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Department of Public Information . News and Media Division . New York

18 May 2004

Regardless of the results of last month’s referendum to reunite Cyprus, it would be to the strong benefit of both the Greek and Turkish Cypriot communities to find a solution to the problem, Greek Prime Minister Kostas Karamanlis told correspondents at a Headquarters press conference this afternoon.

The Cyprus question was among several issues the Prime Minister and Secretary-General Kofi Annan had discussed during their meeting, prior to the press conference. Mr. Karamanlis had thanked the Secretary-General for his good services and stressed the need to look forward, continuing to focus on the priority of an eventual reunification of the island and the prospect of all its inhabitants benefiting from the fruits of Cyprus’ accession to the European Union.

A correspondent pointed out that prior to the referendum, the Secretary-General had made it clear that if it had failed, he would cease his mediation efforts regarding Cyprus’ reunification. Had that position changed, and were there any initiatives to revitalize the process?

Mr. Karamanlis replied that he was not ready to accept recent developments “as a full stop”, but only as a phase in the process. Efforts should be renewed as long as the main target remained “steady and stable” - the reunification of the island. All its inhabitants -- Greek Cypriots and Turkish Cypriots -- should enjoy the fruits of the European Union accession. He believed that the Secretary-General basically shared that view. He was not in a position to predict when efforts would be renewed, but everybody realized that it was necessary to provide new impetus to the process.

Responding to whether the Annan plan was dead and buried and whether it could be revived, Mr. Karamanlis said that the plan had provided for the simultaneous referenda among the Greek and Turkish Cypriots. The people had expressed themselves, and their choice had to be respected. As for the future, the Annan plan offered a good basis for renewing the efforts. What was needed now was reflection and evaluation of the situation. It was possible that some parts of the plan required improvements, such as security guarantees. However, he believed that “the plan has to be there” and that it was necessary to keep working on it to reach the final and basic priority of reunification.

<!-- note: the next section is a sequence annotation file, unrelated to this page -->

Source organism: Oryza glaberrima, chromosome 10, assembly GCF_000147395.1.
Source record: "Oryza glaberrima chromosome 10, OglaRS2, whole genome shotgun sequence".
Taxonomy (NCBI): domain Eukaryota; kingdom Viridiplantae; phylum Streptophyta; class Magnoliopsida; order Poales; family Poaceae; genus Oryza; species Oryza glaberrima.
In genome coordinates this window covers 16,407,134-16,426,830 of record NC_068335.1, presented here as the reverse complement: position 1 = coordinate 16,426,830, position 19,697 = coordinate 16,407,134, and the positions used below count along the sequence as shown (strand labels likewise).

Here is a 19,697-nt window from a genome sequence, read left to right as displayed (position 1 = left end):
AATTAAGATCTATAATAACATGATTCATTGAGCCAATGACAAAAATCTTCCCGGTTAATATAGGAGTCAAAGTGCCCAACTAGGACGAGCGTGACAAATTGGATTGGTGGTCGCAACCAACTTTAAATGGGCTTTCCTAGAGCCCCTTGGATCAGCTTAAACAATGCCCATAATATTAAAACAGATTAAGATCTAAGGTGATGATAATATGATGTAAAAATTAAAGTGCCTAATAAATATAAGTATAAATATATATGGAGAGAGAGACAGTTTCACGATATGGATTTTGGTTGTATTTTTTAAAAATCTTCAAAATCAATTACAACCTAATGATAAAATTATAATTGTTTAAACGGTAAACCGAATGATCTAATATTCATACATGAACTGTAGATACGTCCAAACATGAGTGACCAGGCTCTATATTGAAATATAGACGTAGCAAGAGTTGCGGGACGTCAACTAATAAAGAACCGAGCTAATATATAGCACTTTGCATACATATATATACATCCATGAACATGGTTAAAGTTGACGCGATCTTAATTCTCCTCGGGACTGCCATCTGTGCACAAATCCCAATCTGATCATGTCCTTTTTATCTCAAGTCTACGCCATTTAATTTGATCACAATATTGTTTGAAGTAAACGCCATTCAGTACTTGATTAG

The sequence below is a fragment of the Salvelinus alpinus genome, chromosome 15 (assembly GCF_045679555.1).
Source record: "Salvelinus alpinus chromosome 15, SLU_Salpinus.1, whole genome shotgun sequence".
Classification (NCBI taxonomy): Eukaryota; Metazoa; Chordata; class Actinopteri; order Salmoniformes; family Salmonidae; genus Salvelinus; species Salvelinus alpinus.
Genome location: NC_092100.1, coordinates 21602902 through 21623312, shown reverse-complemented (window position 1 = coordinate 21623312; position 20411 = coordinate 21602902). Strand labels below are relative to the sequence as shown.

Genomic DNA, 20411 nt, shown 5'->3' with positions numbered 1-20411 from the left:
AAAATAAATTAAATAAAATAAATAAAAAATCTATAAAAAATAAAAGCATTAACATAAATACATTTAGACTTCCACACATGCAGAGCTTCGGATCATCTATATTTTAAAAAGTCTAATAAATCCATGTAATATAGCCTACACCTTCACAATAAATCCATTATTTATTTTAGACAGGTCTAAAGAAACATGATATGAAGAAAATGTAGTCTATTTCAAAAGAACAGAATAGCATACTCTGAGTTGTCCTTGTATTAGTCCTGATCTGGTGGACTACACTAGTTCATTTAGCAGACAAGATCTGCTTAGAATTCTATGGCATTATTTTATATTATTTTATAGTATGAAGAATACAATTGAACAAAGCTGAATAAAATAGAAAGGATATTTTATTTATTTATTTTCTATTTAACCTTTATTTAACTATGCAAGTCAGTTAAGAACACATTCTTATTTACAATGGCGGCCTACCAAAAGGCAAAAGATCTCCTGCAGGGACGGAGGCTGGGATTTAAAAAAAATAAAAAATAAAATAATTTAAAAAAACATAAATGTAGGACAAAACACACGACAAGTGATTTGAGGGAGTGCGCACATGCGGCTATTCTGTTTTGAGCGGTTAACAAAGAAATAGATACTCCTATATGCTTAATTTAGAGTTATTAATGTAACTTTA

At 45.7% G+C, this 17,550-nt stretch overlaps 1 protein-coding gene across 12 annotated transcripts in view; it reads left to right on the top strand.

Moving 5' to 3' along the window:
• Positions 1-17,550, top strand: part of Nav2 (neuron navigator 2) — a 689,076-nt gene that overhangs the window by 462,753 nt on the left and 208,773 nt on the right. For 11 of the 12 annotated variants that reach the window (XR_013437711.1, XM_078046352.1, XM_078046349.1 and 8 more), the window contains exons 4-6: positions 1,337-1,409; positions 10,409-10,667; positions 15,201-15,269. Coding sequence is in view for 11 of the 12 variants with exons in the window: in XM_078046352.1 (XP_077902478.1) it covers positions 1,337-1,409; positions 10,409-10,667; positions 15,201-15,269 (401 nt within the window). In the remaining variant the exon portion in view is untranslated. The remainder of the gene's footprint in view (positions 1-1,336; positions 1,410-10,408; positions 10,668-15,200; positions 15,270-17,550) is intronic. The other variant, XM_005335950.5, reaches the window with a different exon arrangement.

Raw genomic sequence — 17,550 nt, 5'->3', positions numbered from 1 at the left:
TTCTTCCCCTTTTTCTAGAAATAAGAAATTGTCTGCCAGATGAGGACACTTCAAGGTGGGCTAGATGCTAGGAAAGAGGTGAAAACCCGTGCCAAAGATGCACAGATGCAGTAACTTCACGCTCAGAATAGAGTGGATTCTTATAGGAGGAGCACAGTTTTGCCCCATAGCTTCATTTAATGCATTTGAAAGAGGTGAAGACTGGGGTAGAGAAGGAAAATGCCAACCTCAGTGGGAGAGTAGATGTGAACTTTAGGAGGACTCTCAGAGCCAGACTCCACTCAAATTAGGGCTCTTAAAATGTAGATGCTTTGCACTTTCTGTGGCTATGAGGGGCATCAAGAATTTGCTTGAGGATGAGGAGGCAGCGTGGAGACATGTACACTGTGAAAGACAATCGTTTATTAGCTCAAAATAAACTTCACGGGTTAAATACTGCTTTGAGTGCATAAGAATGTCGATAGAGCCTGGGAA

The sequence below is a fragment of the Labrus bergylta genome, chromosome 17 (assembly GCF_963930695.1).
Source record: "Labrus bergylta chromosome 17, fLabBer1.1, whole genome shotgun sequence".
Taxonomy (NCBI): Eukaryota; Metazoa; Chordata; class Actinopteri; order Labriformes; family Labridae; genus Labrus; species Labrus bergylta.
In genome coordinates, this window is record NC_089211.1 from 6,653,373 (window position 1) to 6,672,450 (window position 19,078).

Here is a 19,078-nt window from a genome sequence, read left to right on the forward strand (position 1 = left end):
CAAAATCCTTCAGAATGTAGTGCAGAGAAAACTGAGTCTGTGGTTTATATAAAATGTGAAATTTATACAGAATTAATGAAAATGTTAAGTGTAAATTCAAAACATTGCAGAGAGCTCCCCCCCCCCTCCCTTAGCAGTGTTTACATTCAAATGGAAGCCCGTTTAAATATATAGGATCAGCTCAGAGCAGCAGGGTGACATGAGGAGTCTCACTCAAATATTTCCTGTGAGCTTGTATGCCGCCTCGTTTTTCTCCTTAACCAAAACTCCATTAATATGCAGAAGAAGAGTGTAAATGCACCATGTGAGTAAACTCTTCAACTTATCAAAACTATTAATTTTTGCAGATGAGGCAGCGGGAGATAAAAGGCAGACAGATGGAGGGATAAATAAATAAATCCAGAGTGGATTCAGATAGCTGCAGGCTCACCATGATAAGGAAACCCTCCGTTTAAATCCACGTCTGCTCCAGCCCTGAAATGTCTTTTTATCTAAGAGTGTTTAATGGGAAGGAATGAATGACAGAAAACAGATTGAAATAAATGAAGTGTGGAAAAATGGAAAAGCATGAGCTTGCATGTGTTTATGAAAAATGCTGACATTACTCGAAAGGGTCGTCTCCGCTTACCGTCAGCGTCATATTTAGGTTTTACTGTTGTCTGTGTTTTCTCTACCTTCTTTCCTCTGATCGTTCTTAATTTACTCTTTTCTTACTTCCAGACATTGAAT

The two communities had to help that process, he added. Turkey’s possible accession to the European Union served not only the two countries’ bilateral relations, but also the prospect of turning the whole region into a region of peace, stability, cooperation and prosperity.

Asked if he had got any indication that the Secretary-General wanted to revive the plan, he replied that he was not going to interpret what the Secretary-General had shared with him. At the same time, he understood that there was a broad consensus on the need to reach a solution to the political problem. He did not necessarily foresee a particular initiative, but he strongly believed that such initiatives should be undertaken.

Regarding the United Nations peacekeeping presence, he said that there was a very strong argument for it, as it had addressed in the past, was addressing today and would address till a solution was found, the basic premises of stability and security of the island.

To another question, he added that while the general atmosphere had improved over the past years, some specific issues remained that needed to be dealt with. That was a common situation between neighbours. He believed that it was possible to fully normalize the relations between Greece and Turkey, but it had to be done in a safe, stable and careful manner. The European dynamic could help in that regard. He was not there “to offer you any breaking news, but to express at least reserved optimism that we might find a way to change the situation”.

Asked about the obstacles between Greece and Turkey that stood in the way of improved relations between the two countries, Mr. Karamanlis mentioned the question of the continental shelf. While a good atmosphere, personal relations and trust helped, there were also objective issues that had to be dealt with reasonably. The starting position now was better than in the past. There was -- at least in principle -- the willingness on both sides to change the climate of recent decades, but that needed to be proven in practice. The required initial political will was there. Now, one should see if it would lead to full normalization of relations.

“With less than three months before the Olympics, how optimistic are you that the Greek proposal of the Olympic truce would be implemented”, a correspondent asked. Mr. Karamanlis replied that it was necessary to be optimistic that not only the truce but also peace would prevail around the world.

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